BENNINGTON -- A North Street woman who was arrested Friday along with three others is said to have played a large role in the distribution of heroin in town.
Fay Morse, 34, pleaded not guilty to a felony count of heroin possession, and misdemeanor count of possession of a narcotic. Those charges stemmed from a search warrant conducted by Bennington Police's special response team (SRT), Vermont State Police, and the Bennington County Sheriff's Department.
She also pleaded not guilty to two counts of felony sale of heroin, two counts of misdemeanor heroin possession, and two counts of dispensing a regulated drug from a dwelling. Those charges stem from separate affidavits by members of the Vermont Drug Task Force, who had been investigating Morse since September after getting information from people arrested in a drug sweep.
Morse was released on a number of conditions, one being that she abide by a 24-hour curfew at her home except for medical appointments, which include her having to seek drug addiction treatment and show the state evidence she has done so by Monday.
"Ms. Morse has been a significant supplier of heroin in Bennington for the past four months," said Deputy State's Attorney Robert Plunkett. "Her name was mentioned by a number of individuals that had been arrested during the September mini-sweep, and the investigation into Ms. Morse has been ongoing since September."
Plunkett told Judge Nancy Corsones that while $75,000 bail had been placed on Morse after she was arrested, he has since come by information indicating she is not a risk of flight.
In Vermont, bail can only imposed to ensure a defendant keeps their court appointments.
"In the drug community in Bennington, there are those that are addicts and simply sell to help their addiction, there are those that are suppliers and sell for the purpose of greed. Ms. Morse falls into the middle of these categories, and rather than treat her as the major source she was, I am comfortable with the fact that she will not leave the jurisdiction," Plunkett said. "I'm hoping I won't be wrong on this. I understand that she is understandably terrified after her arrest and she has developed a new understanding of how she has to treat her addiction."
According to an affidavit by Bennington Police Officer James A. Gulley Jr., on Jan. 15 an employee of H&R Block, which sits next to 216 North Street where Morse lives, contacted police to say that four apparent drug deals had been witnessed there within the past 24 hours, and that the business feared for the safety of its employees and customers.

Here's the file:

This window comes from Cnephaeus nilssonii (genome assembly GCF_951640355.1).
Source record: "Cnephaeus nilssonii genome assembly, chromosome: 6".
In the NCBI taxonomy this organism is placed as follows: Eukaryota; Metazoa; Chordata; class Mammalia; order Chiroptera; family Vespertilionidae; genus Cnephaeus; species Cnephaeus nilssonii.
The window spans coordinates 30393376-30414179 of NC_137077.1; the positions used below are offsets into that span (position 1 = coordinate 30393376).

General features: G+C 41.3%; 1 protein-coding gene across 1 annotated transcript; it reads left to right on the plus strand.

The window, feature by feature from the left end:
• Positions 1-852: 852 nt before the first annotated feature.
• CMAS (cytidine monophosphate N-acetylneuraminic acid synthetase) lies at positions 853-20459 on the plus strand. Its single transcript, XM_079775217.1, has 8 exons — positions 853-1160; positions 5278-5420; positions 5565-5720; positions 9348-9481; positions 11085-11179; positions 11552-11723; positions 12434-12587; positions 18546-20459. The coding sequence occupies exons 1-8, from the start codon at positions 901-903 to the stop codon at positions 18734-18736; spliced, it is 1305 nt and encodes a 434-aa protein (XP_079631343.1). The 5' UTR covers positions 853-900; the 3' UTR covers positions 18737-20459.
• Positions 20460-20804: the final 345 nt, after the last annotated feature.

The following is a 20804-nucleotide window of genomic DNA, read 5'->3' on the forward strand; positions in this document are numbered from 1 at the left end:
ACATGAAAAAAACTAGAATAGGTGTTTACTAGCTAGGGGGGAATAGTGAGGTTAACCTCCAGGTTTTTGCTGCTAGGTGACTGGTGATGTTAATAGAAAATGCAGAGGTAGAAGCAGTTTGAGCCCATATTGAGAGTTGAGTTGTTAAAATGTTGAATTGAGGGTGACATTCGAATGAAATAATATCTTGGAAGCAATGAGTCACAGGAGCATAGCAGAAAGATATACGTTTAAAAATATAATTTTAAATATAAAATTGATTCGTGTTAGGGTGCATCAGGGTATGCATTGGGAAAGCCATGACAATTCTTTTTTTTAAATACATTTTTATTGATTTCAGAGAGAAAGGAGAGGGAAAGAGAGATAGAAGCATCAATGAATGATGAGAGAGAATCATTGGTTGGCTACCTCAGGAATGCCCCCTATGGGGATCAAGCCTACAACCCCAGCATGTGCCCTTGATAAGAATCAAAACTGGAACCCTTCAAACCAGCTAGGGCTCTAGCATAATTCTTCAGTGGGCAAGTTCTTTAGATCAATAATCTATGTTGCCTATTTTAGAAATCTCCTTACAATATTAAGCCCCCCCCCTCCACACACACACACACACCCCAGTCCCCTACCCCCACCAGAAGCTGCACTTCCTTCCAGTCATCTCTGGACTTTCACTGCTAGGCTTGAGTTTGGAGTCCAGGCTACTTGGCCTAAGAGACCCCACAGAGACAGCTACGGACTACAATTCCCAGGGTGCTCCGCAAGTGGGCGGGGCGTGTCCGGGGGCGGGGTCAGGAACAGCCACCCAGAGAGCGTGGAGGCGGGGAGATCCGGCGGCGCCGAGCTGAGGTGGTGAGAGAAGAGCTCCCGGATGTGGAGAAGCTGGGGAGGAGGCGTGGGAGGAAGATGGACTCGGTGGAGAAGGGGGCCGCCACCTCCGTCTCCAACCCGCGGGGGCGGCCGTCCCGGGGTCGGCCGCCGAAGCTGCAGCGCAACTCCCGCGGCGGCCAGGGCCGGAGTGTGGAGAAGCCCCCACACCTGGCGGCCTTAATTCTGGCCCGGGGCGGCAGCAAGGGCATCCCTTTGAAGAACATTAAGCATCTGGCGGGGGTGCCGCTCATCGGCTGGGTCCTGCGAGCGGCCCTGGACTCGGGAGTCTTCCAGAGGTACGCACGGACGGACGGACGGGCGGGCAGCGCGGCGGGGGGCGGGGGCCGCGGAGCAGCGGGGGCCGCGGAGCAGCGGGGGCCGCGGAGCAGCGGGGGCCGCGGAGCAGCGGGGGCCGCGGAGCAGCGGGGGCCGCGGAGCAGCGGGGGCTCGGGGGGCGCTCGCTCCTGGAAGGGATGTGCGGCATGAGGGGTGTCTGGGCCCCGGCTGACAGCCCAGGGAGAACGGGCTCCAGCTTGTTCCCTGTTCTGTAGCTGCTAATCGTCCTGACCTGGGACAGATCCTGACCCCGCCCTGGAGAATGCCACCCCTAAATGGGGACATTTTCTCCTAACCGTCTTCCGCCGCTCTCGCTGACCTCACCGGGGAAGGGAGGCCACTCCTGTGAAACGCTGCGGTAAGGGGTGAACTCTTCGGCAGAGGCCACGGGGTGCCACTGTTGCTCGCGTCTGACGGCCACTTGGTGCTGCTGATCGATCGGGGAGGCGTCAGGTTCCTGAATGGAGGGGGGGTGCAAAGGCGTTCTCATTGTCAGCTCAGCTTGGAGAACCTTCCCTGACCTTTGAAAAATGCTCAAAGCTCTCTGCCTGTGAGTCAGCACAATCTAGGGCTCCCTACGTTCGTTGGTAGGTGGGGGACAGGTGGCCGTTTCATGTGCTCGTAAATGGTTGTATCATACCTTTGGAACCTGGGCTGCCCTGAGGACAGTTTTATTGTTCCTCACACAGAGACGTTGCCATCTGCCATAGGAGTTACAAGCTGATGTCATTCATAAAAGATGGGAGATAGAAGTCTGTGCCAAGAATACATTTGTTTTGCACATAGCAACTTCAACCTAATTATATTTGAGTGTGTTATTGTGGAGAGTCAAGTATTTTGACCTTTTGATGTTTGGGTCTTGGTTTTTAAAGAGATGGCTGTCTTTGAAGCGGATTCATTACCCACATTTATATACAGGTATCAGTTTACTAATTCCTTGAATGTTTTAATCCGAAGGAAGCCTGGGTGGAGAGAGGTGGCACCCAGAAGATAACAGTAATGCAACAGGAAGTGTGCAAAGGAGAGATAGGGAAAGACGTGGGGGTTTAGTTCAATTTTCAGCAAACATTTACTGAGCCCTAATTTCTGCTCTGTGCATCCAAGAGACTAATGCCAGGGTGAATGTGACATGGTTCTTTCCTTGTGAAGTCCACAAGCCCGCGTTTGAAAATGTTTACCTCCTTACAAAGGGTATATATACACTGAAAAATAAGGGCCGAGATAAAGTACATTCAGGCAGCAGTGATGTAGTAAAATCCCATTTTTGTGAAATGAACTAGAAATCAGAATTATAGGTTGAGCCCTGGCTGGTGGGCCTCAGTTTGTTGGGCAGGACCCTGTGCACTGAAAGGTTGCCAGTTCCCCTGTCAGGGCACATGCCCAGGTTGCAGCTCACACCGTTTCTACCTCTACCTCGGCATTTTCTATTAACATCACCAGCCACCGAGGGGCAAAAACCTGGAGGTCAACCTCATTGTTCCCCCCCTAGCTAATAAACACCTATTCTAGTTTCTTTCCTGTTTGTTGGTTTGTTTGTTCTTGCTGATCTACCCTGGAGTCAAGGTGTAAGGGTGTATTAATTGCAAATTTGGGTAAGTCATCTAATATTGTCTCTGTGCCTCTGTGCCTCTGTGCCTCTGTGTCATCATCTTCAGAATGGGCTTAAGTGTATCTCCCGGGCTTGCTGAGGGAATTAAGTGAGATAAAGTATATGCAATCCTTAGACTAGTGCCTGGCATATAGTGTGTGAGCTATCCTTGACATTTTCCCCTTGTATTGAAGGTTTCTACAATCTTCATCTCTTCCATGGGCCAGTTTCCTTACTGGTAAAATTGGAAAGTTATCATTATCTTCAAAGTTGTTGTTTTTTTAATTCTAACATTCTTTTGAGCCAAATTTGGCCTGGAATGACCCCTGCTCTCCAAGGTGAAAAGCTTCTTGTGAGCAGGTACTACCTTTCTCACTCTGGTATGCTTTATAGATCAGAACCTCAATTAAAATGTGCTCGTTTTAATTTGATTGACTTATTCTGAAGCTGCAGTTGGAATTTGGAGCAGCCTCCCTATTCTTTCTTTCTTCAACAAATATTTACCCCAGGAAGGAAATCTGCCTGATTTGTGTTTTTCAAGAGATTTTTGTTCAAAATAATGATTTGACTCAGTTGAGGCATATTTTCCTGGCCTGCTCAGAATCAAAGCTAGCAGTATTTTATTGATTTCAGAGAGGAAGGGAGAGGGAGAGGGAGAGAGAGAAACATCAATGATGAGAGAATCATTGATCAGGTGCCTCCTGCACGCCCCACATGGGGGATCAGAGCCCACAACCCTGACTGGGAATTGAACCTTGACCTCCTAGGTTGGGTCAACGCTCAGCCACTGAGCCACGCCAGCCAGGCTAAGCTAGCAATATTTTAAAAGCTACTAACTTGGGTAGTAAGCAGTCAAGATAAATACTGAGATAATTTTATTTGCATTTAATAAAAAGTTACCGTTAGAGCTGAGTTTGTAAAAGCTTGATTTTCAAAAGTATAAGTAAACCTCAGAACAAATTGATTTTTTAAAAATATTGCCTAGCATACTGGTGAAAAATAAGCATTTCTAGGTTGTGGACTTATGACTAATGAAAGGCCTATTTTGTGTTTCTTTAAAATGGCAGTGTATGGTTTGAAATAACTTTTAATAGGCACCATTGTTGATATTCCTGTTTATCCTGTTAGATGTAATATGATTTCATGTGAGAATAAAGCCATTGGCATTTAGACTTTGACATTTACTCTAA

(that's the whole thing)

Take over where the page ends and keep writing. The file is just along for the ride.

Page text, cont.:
Police spoke more with H&R Block employees who said for the past year they had noticed a large number of people going in and out of the apartment building, never staying for long.
A member of the Vermont Drug Task Force was contacted, who said two search warrants for that address had been drafted but the time limit on them expired. According to the task force member, on Nov. 20, a police informant bought two bags of heroin form Morse. The same thing happened twice on Dec. 12.
Bennington Police were given a search warrant on Jan. 16, which the executed the next day at 10:35 a.m. Bennington Police's SRT, wearing body armor and carrying assault rifles, secured the building, detaining five people. One, a 55-year-old woman, was transported to Southwestern Vermont Medical Center for a health issue. The remaining four included Morse, her husband Edward S. Morse, 36, Michelle L. Snyder, 28, and Robert A. Bell, 24.
The court had no record of Morse, Snyder, or Bell being charged in connection with this incident. Bennington Police issued a press release Friday saying four people were arrested at 216 North Street, but no names were given.
Gulley wrote that through an "excited utterance" Fay Morse told police what they were looking for was in a blue bag by her bed. Police found 29 glassine - a thin type of paper - bags containing a brown powder. Each weighed about 30 milligrams. They also found a Fentanyl patch and $340 cash. Two firearms belonging to Edward Morse were also found. Police did not say what kind.
A bedroom belonging to Snyder and Bell was searched where police found nine glassine packages filled with brown powder, along with two Clonazepam pills - a drug used to treat seizures - and eight Oxycodone tablets, which are a narcotic.
Contact Keith Whitcomb Jr. at firstname.lastname@example.org or follow him on Twitter @KWhitcombjr.